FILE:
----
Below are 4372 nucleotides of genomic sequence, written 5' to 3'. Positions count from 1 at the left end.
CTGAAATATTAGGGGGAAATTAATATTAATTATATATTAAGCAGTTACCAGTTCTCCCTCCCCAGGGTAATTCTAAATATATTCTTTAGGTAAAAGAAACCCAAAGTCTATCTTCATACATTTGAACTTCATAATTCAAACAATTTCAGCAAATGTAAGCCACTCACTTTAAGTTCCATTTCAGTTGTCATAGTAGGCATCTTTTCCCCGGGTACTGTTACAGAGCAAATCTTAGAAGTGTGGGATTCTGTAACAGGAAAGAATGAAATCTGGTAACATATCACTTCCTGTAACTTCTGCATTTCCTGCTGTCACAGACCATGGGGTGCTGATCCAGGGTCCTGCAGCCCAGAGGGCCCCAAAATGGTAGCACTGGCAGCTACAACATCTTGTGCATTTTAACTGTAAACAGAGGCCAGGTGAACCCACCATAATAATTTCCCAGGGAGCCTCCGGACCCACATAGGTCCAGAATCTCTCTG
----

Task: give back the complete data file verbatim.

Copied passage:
Below are 4372 nucleotides of genomic sequence, written 5' to 3'. Positions count from 1 at the left end.
CTGAAATATTAGGGGGAAATTAATATTAATTATATATTAAGCAGTTACCAGTTCTCCCTCCCCAGGGTAATTCTAAATATATTCTTTAGGTAAAAGAAACCCAAAGTCTATCTTCATACATTTGAACTTCATAATTCAAACAATTTCAGCAAATGTAAGCCACTCACTTTAAGTTCCATTTCAGTTGTCATAGTAGGCATCTTTTCCCCGGGTACTGTTACAGAGCAAATCTTAGAAGTGTGGGATTCTGTAACAGGAAAGAATGAAATCTGGTAACATATCACTTCCTGTAACTTCTGCATTTCCTGCTGTCACAGACCATGGGGTGCTGATCCAGGGTCCTGCAGCCCAGAGGGCCCCAAAATGGTAGCACTGGCAGCTACAACATCTTGTGCATTTTAACTGTAAACAGAGGCCAGGTGAACCCACCATAATAATTTCCCAGGGAGCCTCCGGACCCACATAGGTCCAGAATCTCTCTG